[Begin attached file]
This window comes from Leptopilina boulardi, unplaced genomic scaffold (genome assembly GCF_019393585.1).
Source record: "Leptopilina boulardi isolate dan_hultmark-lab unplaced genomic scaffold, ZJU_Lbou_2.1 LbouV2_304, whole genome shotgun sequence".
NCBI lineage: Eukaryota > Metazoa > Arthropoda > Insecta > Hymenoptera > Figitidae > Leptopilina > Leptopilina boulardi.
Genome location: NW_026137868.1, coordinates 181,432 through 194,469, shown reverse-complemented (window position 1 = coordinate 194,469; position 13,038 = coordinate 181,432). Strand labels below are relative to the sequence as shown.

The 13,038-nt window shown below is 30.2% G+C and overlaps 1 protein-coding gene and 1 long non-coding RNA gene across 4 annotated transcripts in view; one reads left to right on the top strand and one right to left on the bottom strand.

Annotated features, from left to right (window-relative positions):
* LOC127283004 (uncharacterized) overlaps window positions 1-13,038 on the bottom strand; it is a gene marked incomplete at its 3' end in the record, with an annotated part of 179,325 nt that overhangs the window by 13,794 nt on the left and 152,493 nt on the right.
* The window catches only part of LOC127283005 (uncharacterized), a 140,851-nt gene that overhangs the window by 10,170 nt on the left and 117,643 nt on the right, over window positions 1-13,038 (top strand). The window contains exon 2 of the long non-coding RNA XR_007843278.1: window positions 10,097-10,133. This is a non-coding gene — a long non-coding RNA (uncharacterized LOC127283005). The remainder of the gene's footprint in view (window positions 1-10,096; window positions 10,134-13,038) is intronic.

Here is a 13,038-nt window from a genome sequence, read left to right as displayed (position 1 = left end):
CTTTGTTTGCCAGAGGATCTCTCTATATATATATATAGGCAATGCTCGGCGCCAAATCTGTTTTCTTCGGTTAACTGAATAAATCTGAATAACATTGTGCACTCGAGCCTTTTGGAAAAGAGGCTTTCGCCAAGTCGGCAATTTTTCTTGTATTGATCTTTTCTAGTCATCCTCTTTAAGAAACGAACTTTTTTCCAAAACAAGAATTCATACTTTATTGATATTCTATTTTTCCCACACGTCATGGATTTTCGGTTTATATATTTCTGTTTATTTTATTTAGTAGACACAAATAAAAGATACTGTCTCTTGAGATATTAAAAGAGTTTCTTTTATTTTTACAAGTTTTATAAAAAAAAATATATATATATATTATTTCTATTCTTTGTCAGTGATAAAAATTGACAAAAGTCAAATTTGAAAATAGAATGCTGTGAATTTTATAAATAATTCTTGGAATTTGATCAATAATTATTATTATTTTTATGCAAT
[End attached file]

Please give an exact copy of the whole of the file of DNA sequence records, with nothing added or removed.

This window comes from Leptopilina boulardi, unplaced genomic scaffold (genome assembly GCF_019393585.1).
Source record: "Leptopilina boulardi isolate dan_hultmark-lab unplaced genomic scaffold, ZJU_Lbou_2.1 LbouV2_304, whole genome shotgun sequence".
NCBI lineage: Eukaryota > Metazoa > Arthropoda > Insecta > Hymenoptera > Figitidae > Leptopilina > Leptopilina boulardi.
Genome location: NW_026137868.1, coordinates 181,432 through 194,469, shown reverse-complemented (window position 1 = coordinate 194,469; position 13,038 = coordinate 181,432). Strand labels below are relative to the sequence as shown.

The 13,038-nt window shown below is 30.2% G+C and overlaps 1 protein-coding gene and 1 long non-coding RNA gene across 4 annotated transcripts in view; one reads left to right on the top strand and one right to left on the bottom strand.

Annotated features, from left to right (window-relative positions):
* LOC127283004 (uncharacterized) overlaps window positions 1-13,038 on the bottom strand; it is a gene marked incomplete at its 3' end in the record, with an annotated part of 179,325 nt that overhangs the window by 13,794 nt on the left and 152,493 nt on the right.
* The window catches only part of LOC127283005 (uncharacterized), a 140,851-nt gene that overhangs the window by 10,170 nt on the left and 117,643 nt on the right, over window positions 1-13,038 (top strand). The window contains exon 2 of the long non-coding RNA XR_007843278.1: window positions 10,097-10,133. This is a non-coding gene — a long non-coding RNA (uncharacterized LOC127283005). The remainder of the gene's footprint in view (window positions 1-10,096; window positions 10,134-13,038) is intronic.

Here is a 13,038-nt window from a genome sequence, read left to right as displayed (position 1 = left end):
CTTTGTTTGCCAGAGGATCTCTCTATATATATATATAGGCAATGCTCGGCGCCAAATCTGTTTTCTTCGGTTAACTGAATAAATCTGAATAACATTGTGCACTCGAGCCTTTTGGAAAAGAGGCTTTCGCCAAGTCGGCAATTTTTCTTGTATTGATCTTTTCTAGTCATCCTCTTTAAGAAACGAACTTTTTTCCAAAACAAGAATTCATACTTTATTGATATTCTATTTTTCCCACACGTCATGGATTTTCGGTTTATATATTTCTGTTTATTTTATTTAGTAGACACAAATAAAAGATACTGTCTCTTGAGATATTAAAAGAGTTTCTTTTATTTTTACAAGTTTTATAAAAAAAAATATATATATATATTATTTCTATTCTTTGTCAGTGATAAAAATTGACAAAAGTCAAATTTGAAAATAGAATGCTGTGAATTTTATAAATAATTCTTGGAATTTGATCAATAATTATTATTATTTTTATGCAAT